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$$\sum{\frac{(-1)^{n-1}}{{(n(n+1))^{1/3}}}}$$

Does this converge or diverge (absolute and/or conditional)?$\\$

I've tried Leibniz, D'Alembert, Cauchy and Cauchy-integral criteria, all that's left is the comparison test (those are the only things I can use). Any hints would be helpful.

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    $\begingroup$ Leibniz${}{}{}{}$ $\endgroup$ – kingW3 Jun 24 '17 at 14:38
  • $\begingroup$ It isn't absolutely convergent as $\sum \frac{1}{(n(n+1))^{1/3}} \approx \sum \frac{1}{n^{2/3}}$ $\endgroup$ – Sahiba Arora Jun 24 '17 at 14:45
  • $\begingroup$ @SahibaArora I thought about that too, but I'm not sure how to precisely prove it.. $\endgroup$ – mathbbandstuff Jun 24 '17 at 14:47
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    $\begingroup$ @iskra I have added an answer to show it precisely. $\endgroup$ – Sahiba Arora Jun 24 '17 at 15:04
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For absolute convergence:

Let $a_n=\frac1{(n(n+1))^{1/3}}$. Now,

$$\sum\frac1{(n(n+1))^{1/3}}=\sum\frac1{(n^2+n)^{1/3}}=\sum\frac1{n^{2/3}(1+\frac1n)^{1/3}}$$

Let $b_n=\frac1{n^{2/3}}$ (divergent) $$\lim \frac{a_n}{b_n}=\lim \frac1{(1+\frac1n)^{1/3}}=1\text{ (finite and non-zero)}$$

By Limit Comparison Test, the series is not absolutely convergent.

For conditional convergence:

It is easy to see that $\frac{1}{(n(n+1))^{1/3}}$ is monotonically decreasing and converges to $0$. So by Leibniz's Test it is convergent.

Note: Leibniz test says that $\sum (-1)^na_n$ converges. But you can write this as $\sum(-1)^{n-1}a_{n-1}$. Therefore, it doesn't make a difference that you have $(-1)^{n-1}$ in your series instead of $(-1)^n.$

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  • $\begingroup$ Your first inequality isn't strong enough. It says that the series in question is bounded by $\infty$ which doesn't prove that it diverges. $\endgroup$ – Sri-Amirthan Theivendran Jun 24 '17 at 15:27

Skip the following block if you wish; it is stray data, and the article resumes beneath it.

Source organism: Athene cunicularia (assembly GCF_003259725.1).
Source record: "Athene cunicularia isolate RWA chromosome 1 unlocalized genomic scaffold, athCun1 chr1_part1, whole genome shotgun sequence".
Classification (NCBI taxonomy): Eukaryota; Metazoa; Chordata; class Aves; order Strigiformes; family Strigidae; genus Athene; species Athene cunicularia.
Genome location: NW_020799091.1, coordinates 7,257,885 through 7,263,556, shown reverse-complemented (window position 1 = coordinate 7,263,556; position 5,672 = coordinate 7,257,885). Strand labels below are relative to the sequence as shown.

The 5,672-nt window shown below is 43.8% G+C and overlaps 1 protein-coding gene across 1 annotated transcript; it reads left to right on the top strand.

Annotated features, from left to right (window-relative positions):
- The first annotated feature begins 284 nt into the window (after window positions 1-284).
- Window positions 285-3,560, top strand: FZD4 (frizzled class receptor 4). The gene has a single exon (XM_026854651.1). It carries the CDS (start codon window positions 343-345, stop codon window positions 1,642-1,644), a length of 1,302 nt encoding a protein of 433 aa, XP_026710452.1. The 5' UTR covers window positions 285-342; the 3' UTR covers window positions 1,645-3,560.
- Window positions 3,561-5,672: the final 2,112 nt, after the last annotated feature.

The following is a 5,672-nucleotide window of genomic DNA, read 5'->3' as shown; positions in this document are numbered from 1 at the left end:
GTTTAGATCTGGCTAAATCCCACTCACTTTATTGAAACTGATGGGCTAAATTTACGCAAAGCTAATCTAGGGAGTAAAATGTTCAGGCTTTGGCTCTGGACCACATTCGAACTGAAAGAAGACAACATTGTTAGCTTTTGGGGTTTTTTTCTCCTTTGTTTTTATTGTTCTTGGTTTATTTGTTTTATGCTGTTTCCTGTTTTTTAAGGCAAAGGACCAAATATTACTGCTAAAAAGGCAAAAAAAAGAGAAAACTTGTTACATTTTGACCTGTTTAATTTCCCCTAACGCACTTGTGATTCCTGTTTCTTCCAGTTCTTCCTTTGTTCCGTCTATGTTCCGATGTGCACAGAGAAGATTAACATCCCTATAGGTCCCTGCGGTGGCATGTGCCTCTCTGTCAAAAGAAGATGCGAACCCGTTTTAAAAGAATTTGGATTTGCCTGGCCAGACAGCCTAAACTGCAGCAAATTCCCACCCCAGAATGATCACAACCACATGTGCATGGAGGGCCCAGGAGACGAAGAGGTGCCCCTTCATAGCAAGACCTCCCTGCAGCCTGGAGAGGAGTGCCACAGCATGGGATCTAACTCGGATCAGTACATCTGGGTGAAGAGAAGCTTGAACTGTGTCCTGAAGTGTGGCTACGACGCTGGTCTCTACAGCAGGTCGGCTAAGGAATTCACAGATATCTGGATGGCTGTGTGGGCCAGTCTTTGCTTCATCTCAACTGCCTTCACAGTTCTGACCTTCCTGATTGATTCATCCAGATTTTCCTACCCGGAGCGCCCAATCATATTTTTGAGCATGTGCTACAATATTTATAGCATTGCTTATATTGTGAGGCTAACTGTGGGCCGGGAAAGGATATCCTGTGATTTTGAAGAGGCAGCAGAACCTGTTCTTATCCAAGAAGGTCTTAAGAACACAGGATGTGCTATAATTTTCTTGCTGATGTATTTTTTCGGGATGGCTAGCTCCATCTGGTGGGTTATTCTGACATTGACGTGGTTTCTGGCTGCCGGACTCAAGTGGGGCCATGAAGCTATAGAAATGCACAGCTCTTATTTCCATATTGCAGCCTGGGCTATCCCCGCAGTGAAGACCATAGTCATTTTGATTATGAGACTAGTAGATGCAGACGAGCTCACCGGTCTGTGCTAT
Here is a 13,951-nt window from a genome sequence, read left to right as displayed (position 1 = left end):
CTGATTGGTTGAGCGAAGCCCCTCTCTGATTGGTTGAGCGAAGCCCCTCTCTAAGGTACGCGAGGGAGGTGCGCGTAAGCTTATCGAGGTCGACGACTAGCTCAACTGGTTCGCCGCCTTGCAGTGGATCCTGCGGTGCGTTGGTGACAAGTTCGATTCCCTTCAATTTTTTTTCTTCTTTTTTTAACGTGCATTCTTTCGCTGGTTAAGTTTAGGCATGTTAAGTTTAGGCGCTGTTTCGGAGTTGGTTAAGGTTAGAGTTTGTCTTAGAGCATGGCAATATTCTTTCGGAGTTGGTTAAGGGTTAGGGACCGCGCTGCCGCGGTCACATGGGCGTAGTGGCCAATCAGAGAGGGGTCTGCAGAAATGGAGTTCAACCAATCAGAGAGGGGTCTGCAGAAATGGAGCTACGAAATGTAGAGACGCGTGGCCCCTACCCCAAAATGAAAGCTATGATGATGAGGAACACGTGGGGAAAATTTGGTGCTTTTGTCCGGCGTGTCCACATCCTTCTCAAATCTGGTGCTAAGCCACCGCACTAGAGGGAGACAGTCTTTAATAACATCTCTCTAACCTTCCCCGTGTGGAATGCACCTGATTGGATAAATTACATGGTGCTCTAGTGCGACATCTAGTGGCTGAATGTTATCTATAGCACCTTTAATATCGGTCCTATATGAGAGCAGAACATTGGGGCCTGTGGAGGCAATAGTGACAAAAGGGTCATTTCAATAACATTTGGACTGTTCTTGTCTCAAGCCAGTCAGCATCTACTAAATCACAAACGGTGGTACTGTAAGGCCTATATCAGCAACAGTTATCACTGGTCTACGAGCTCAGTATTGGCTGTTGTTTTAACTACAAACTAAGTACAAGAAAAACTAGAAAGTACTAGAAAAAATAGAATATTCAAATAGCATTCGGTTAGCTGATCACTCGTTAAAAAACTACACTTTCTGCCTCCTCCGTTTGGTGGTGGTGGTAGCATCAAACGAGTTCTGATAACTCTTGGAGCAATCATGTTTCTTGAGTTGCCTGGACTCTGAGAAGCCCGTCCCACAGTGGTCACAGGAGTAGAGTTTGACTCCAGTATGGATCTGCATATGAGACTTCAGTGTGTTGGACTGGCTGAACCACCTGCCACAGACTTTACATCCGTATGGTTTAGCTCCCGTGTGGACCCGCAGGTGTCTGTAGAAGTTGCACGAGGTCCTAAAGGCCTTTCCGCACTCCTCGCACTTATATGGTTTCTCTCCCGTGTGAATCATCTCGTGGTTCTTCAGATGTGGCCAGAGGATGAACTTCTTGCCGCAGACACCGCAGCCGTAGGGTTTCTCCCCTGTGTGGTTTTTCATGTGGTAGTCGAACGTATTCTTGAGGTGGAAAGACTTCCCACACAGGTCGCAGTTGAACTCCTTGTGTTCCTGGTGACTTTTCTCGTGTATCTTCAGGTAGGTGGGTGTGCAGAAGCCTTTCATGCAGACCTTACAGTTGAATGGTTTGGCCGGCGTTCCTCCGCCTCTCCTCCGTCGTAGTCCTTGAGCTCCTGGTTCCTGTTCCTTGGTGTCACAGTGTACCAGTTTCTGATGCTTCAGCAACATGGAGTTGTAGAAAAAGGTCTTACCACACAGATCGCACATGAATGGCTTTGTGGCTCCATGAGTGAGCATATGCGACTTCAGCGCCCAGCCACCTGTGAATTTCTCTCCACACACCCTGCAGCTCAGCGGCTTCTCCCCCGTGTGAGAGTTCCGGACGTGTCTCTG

• $\begingroup$ @FoobazJohn Thank you for spotting that. I've corrected the answer. $\endgroup$ – Sahiba Arora Jun 24 '17 at 15:33
  • $\begingroup$ @iskra Please note the corrections. $\endgroup$ – Sahiba Arora Jun 24 '17 at 15:33
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One may use the alternating series test, just check that $$ n \mapsto \frac{1}{{(n(n+1))^{1/3}}} $$ is monotonically decreasing over $[1,\infty)$ and observe that, as $n \to \infty$, $$ \frac{1}{{(n(n+1))^{1/3}}} \to 0. $$

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  • $\begingroup$ But Leibniz would give the convergence of $(-1)^n \cdot a_n$ and in our expression we have $(-1)^{n-1}$ hence our $a_n$ is supposed to be $\frac{-1}{(n(n+1))^{1/3}}$ which is monotonically increasing...also what about absolute convergence? $\endgroup$ – mathbbandstuff Jun 24 '17 at 14:46
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    $\begingroup$ @iskra substitute $n\mapsto n+1$ and $\sum \frac{(-1)^n}{((n+1)(n+2))^{1/3}}$, which the above test is still $\sim \frac{1}{n^{2/3}}$ $\endgroup$ – Dando18 Jun 24 '17 at 15:03
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Leibniz's Test is fine here: the series is alternating and $1/(n(n+1))^{1/3}$ decreases to zero. Hence the series is convergent.

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